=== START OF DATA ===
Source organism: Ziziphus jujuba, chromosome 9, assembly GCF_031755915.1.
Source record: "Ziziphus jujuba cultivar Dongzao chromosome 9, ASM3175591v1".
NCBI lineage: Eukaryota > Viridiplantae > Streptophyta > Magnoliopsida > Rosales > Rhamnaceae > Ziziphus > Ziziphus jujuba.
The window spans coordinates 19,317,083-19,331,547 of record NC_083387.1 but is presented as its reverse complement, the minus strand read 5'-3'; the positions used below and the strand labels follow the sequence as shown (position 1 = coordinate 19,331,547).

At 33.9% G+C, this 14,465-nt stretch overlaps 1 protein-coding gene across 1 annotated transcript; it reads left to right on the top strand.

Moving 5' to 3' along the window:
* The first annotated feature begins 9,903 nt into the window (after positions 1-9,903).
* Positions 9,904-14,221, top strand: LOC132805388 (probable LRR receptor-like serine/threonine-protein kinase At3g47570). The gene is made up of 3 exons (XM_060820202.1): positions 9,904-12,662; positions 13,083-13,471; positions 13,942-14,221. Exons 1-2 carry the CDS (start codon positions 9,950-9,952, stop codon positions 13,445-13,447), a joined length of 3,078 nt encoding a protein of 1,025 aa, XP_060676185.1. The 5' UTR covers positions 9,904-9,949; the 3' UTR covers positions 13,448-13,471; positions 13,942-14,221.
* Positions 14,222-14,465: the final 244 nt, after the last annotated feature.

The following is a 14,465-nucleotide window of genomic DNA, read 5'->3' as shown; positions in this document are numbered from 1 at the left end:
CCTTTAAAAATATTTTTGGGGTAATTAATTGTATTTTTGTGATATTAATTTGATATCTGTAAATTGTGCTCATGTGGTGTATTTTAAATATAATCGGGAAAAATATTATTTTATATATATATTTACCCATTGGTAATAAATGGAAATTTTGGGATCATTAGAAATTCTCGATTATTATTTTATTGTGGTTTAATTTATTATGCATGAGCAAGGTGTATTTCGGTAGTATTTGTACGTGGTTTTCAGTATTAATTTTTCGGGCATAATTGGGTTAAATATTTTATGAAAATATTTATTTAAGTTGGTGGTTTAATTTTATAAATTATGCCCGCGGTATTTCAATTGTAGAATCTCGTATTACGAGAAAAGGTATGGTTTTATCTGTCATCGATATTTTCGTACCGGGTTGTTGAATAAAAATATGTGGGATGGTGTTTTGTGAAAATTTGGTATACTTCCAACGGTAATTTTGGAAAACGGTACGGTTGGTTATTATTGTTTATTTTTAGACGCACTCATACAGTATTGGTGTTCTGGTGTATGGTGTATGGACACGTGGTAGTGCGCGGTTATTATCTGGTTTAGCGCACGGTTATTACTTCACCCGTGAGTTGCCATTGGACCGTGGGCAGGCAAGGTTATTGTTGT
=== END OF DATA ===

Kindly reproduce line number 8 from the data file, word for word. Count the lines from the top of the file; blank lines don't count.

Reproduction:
* Positions 9,904-14,221, top strand: LOC132805388 (probable LRR receptor-like serine/threonine-protein kinase At3g47570). The gene is made up of 3 exons (XM_060820202.1): positions 9,904-12,662; positions 13,083-13,471; positions 13,942-14,221. Exons 1-2 carry the CDS (start codon positions 9,950-9,952, stop codon positions 13,445-13,447), a joined length of 3,078 nt encoding a protein of 1,025 aa, XP_060676185.1. The 5' UTR covers positions 9,904-9,949; the 3' UTR covers positions 13,448-13,471; positions 13,942-14,221.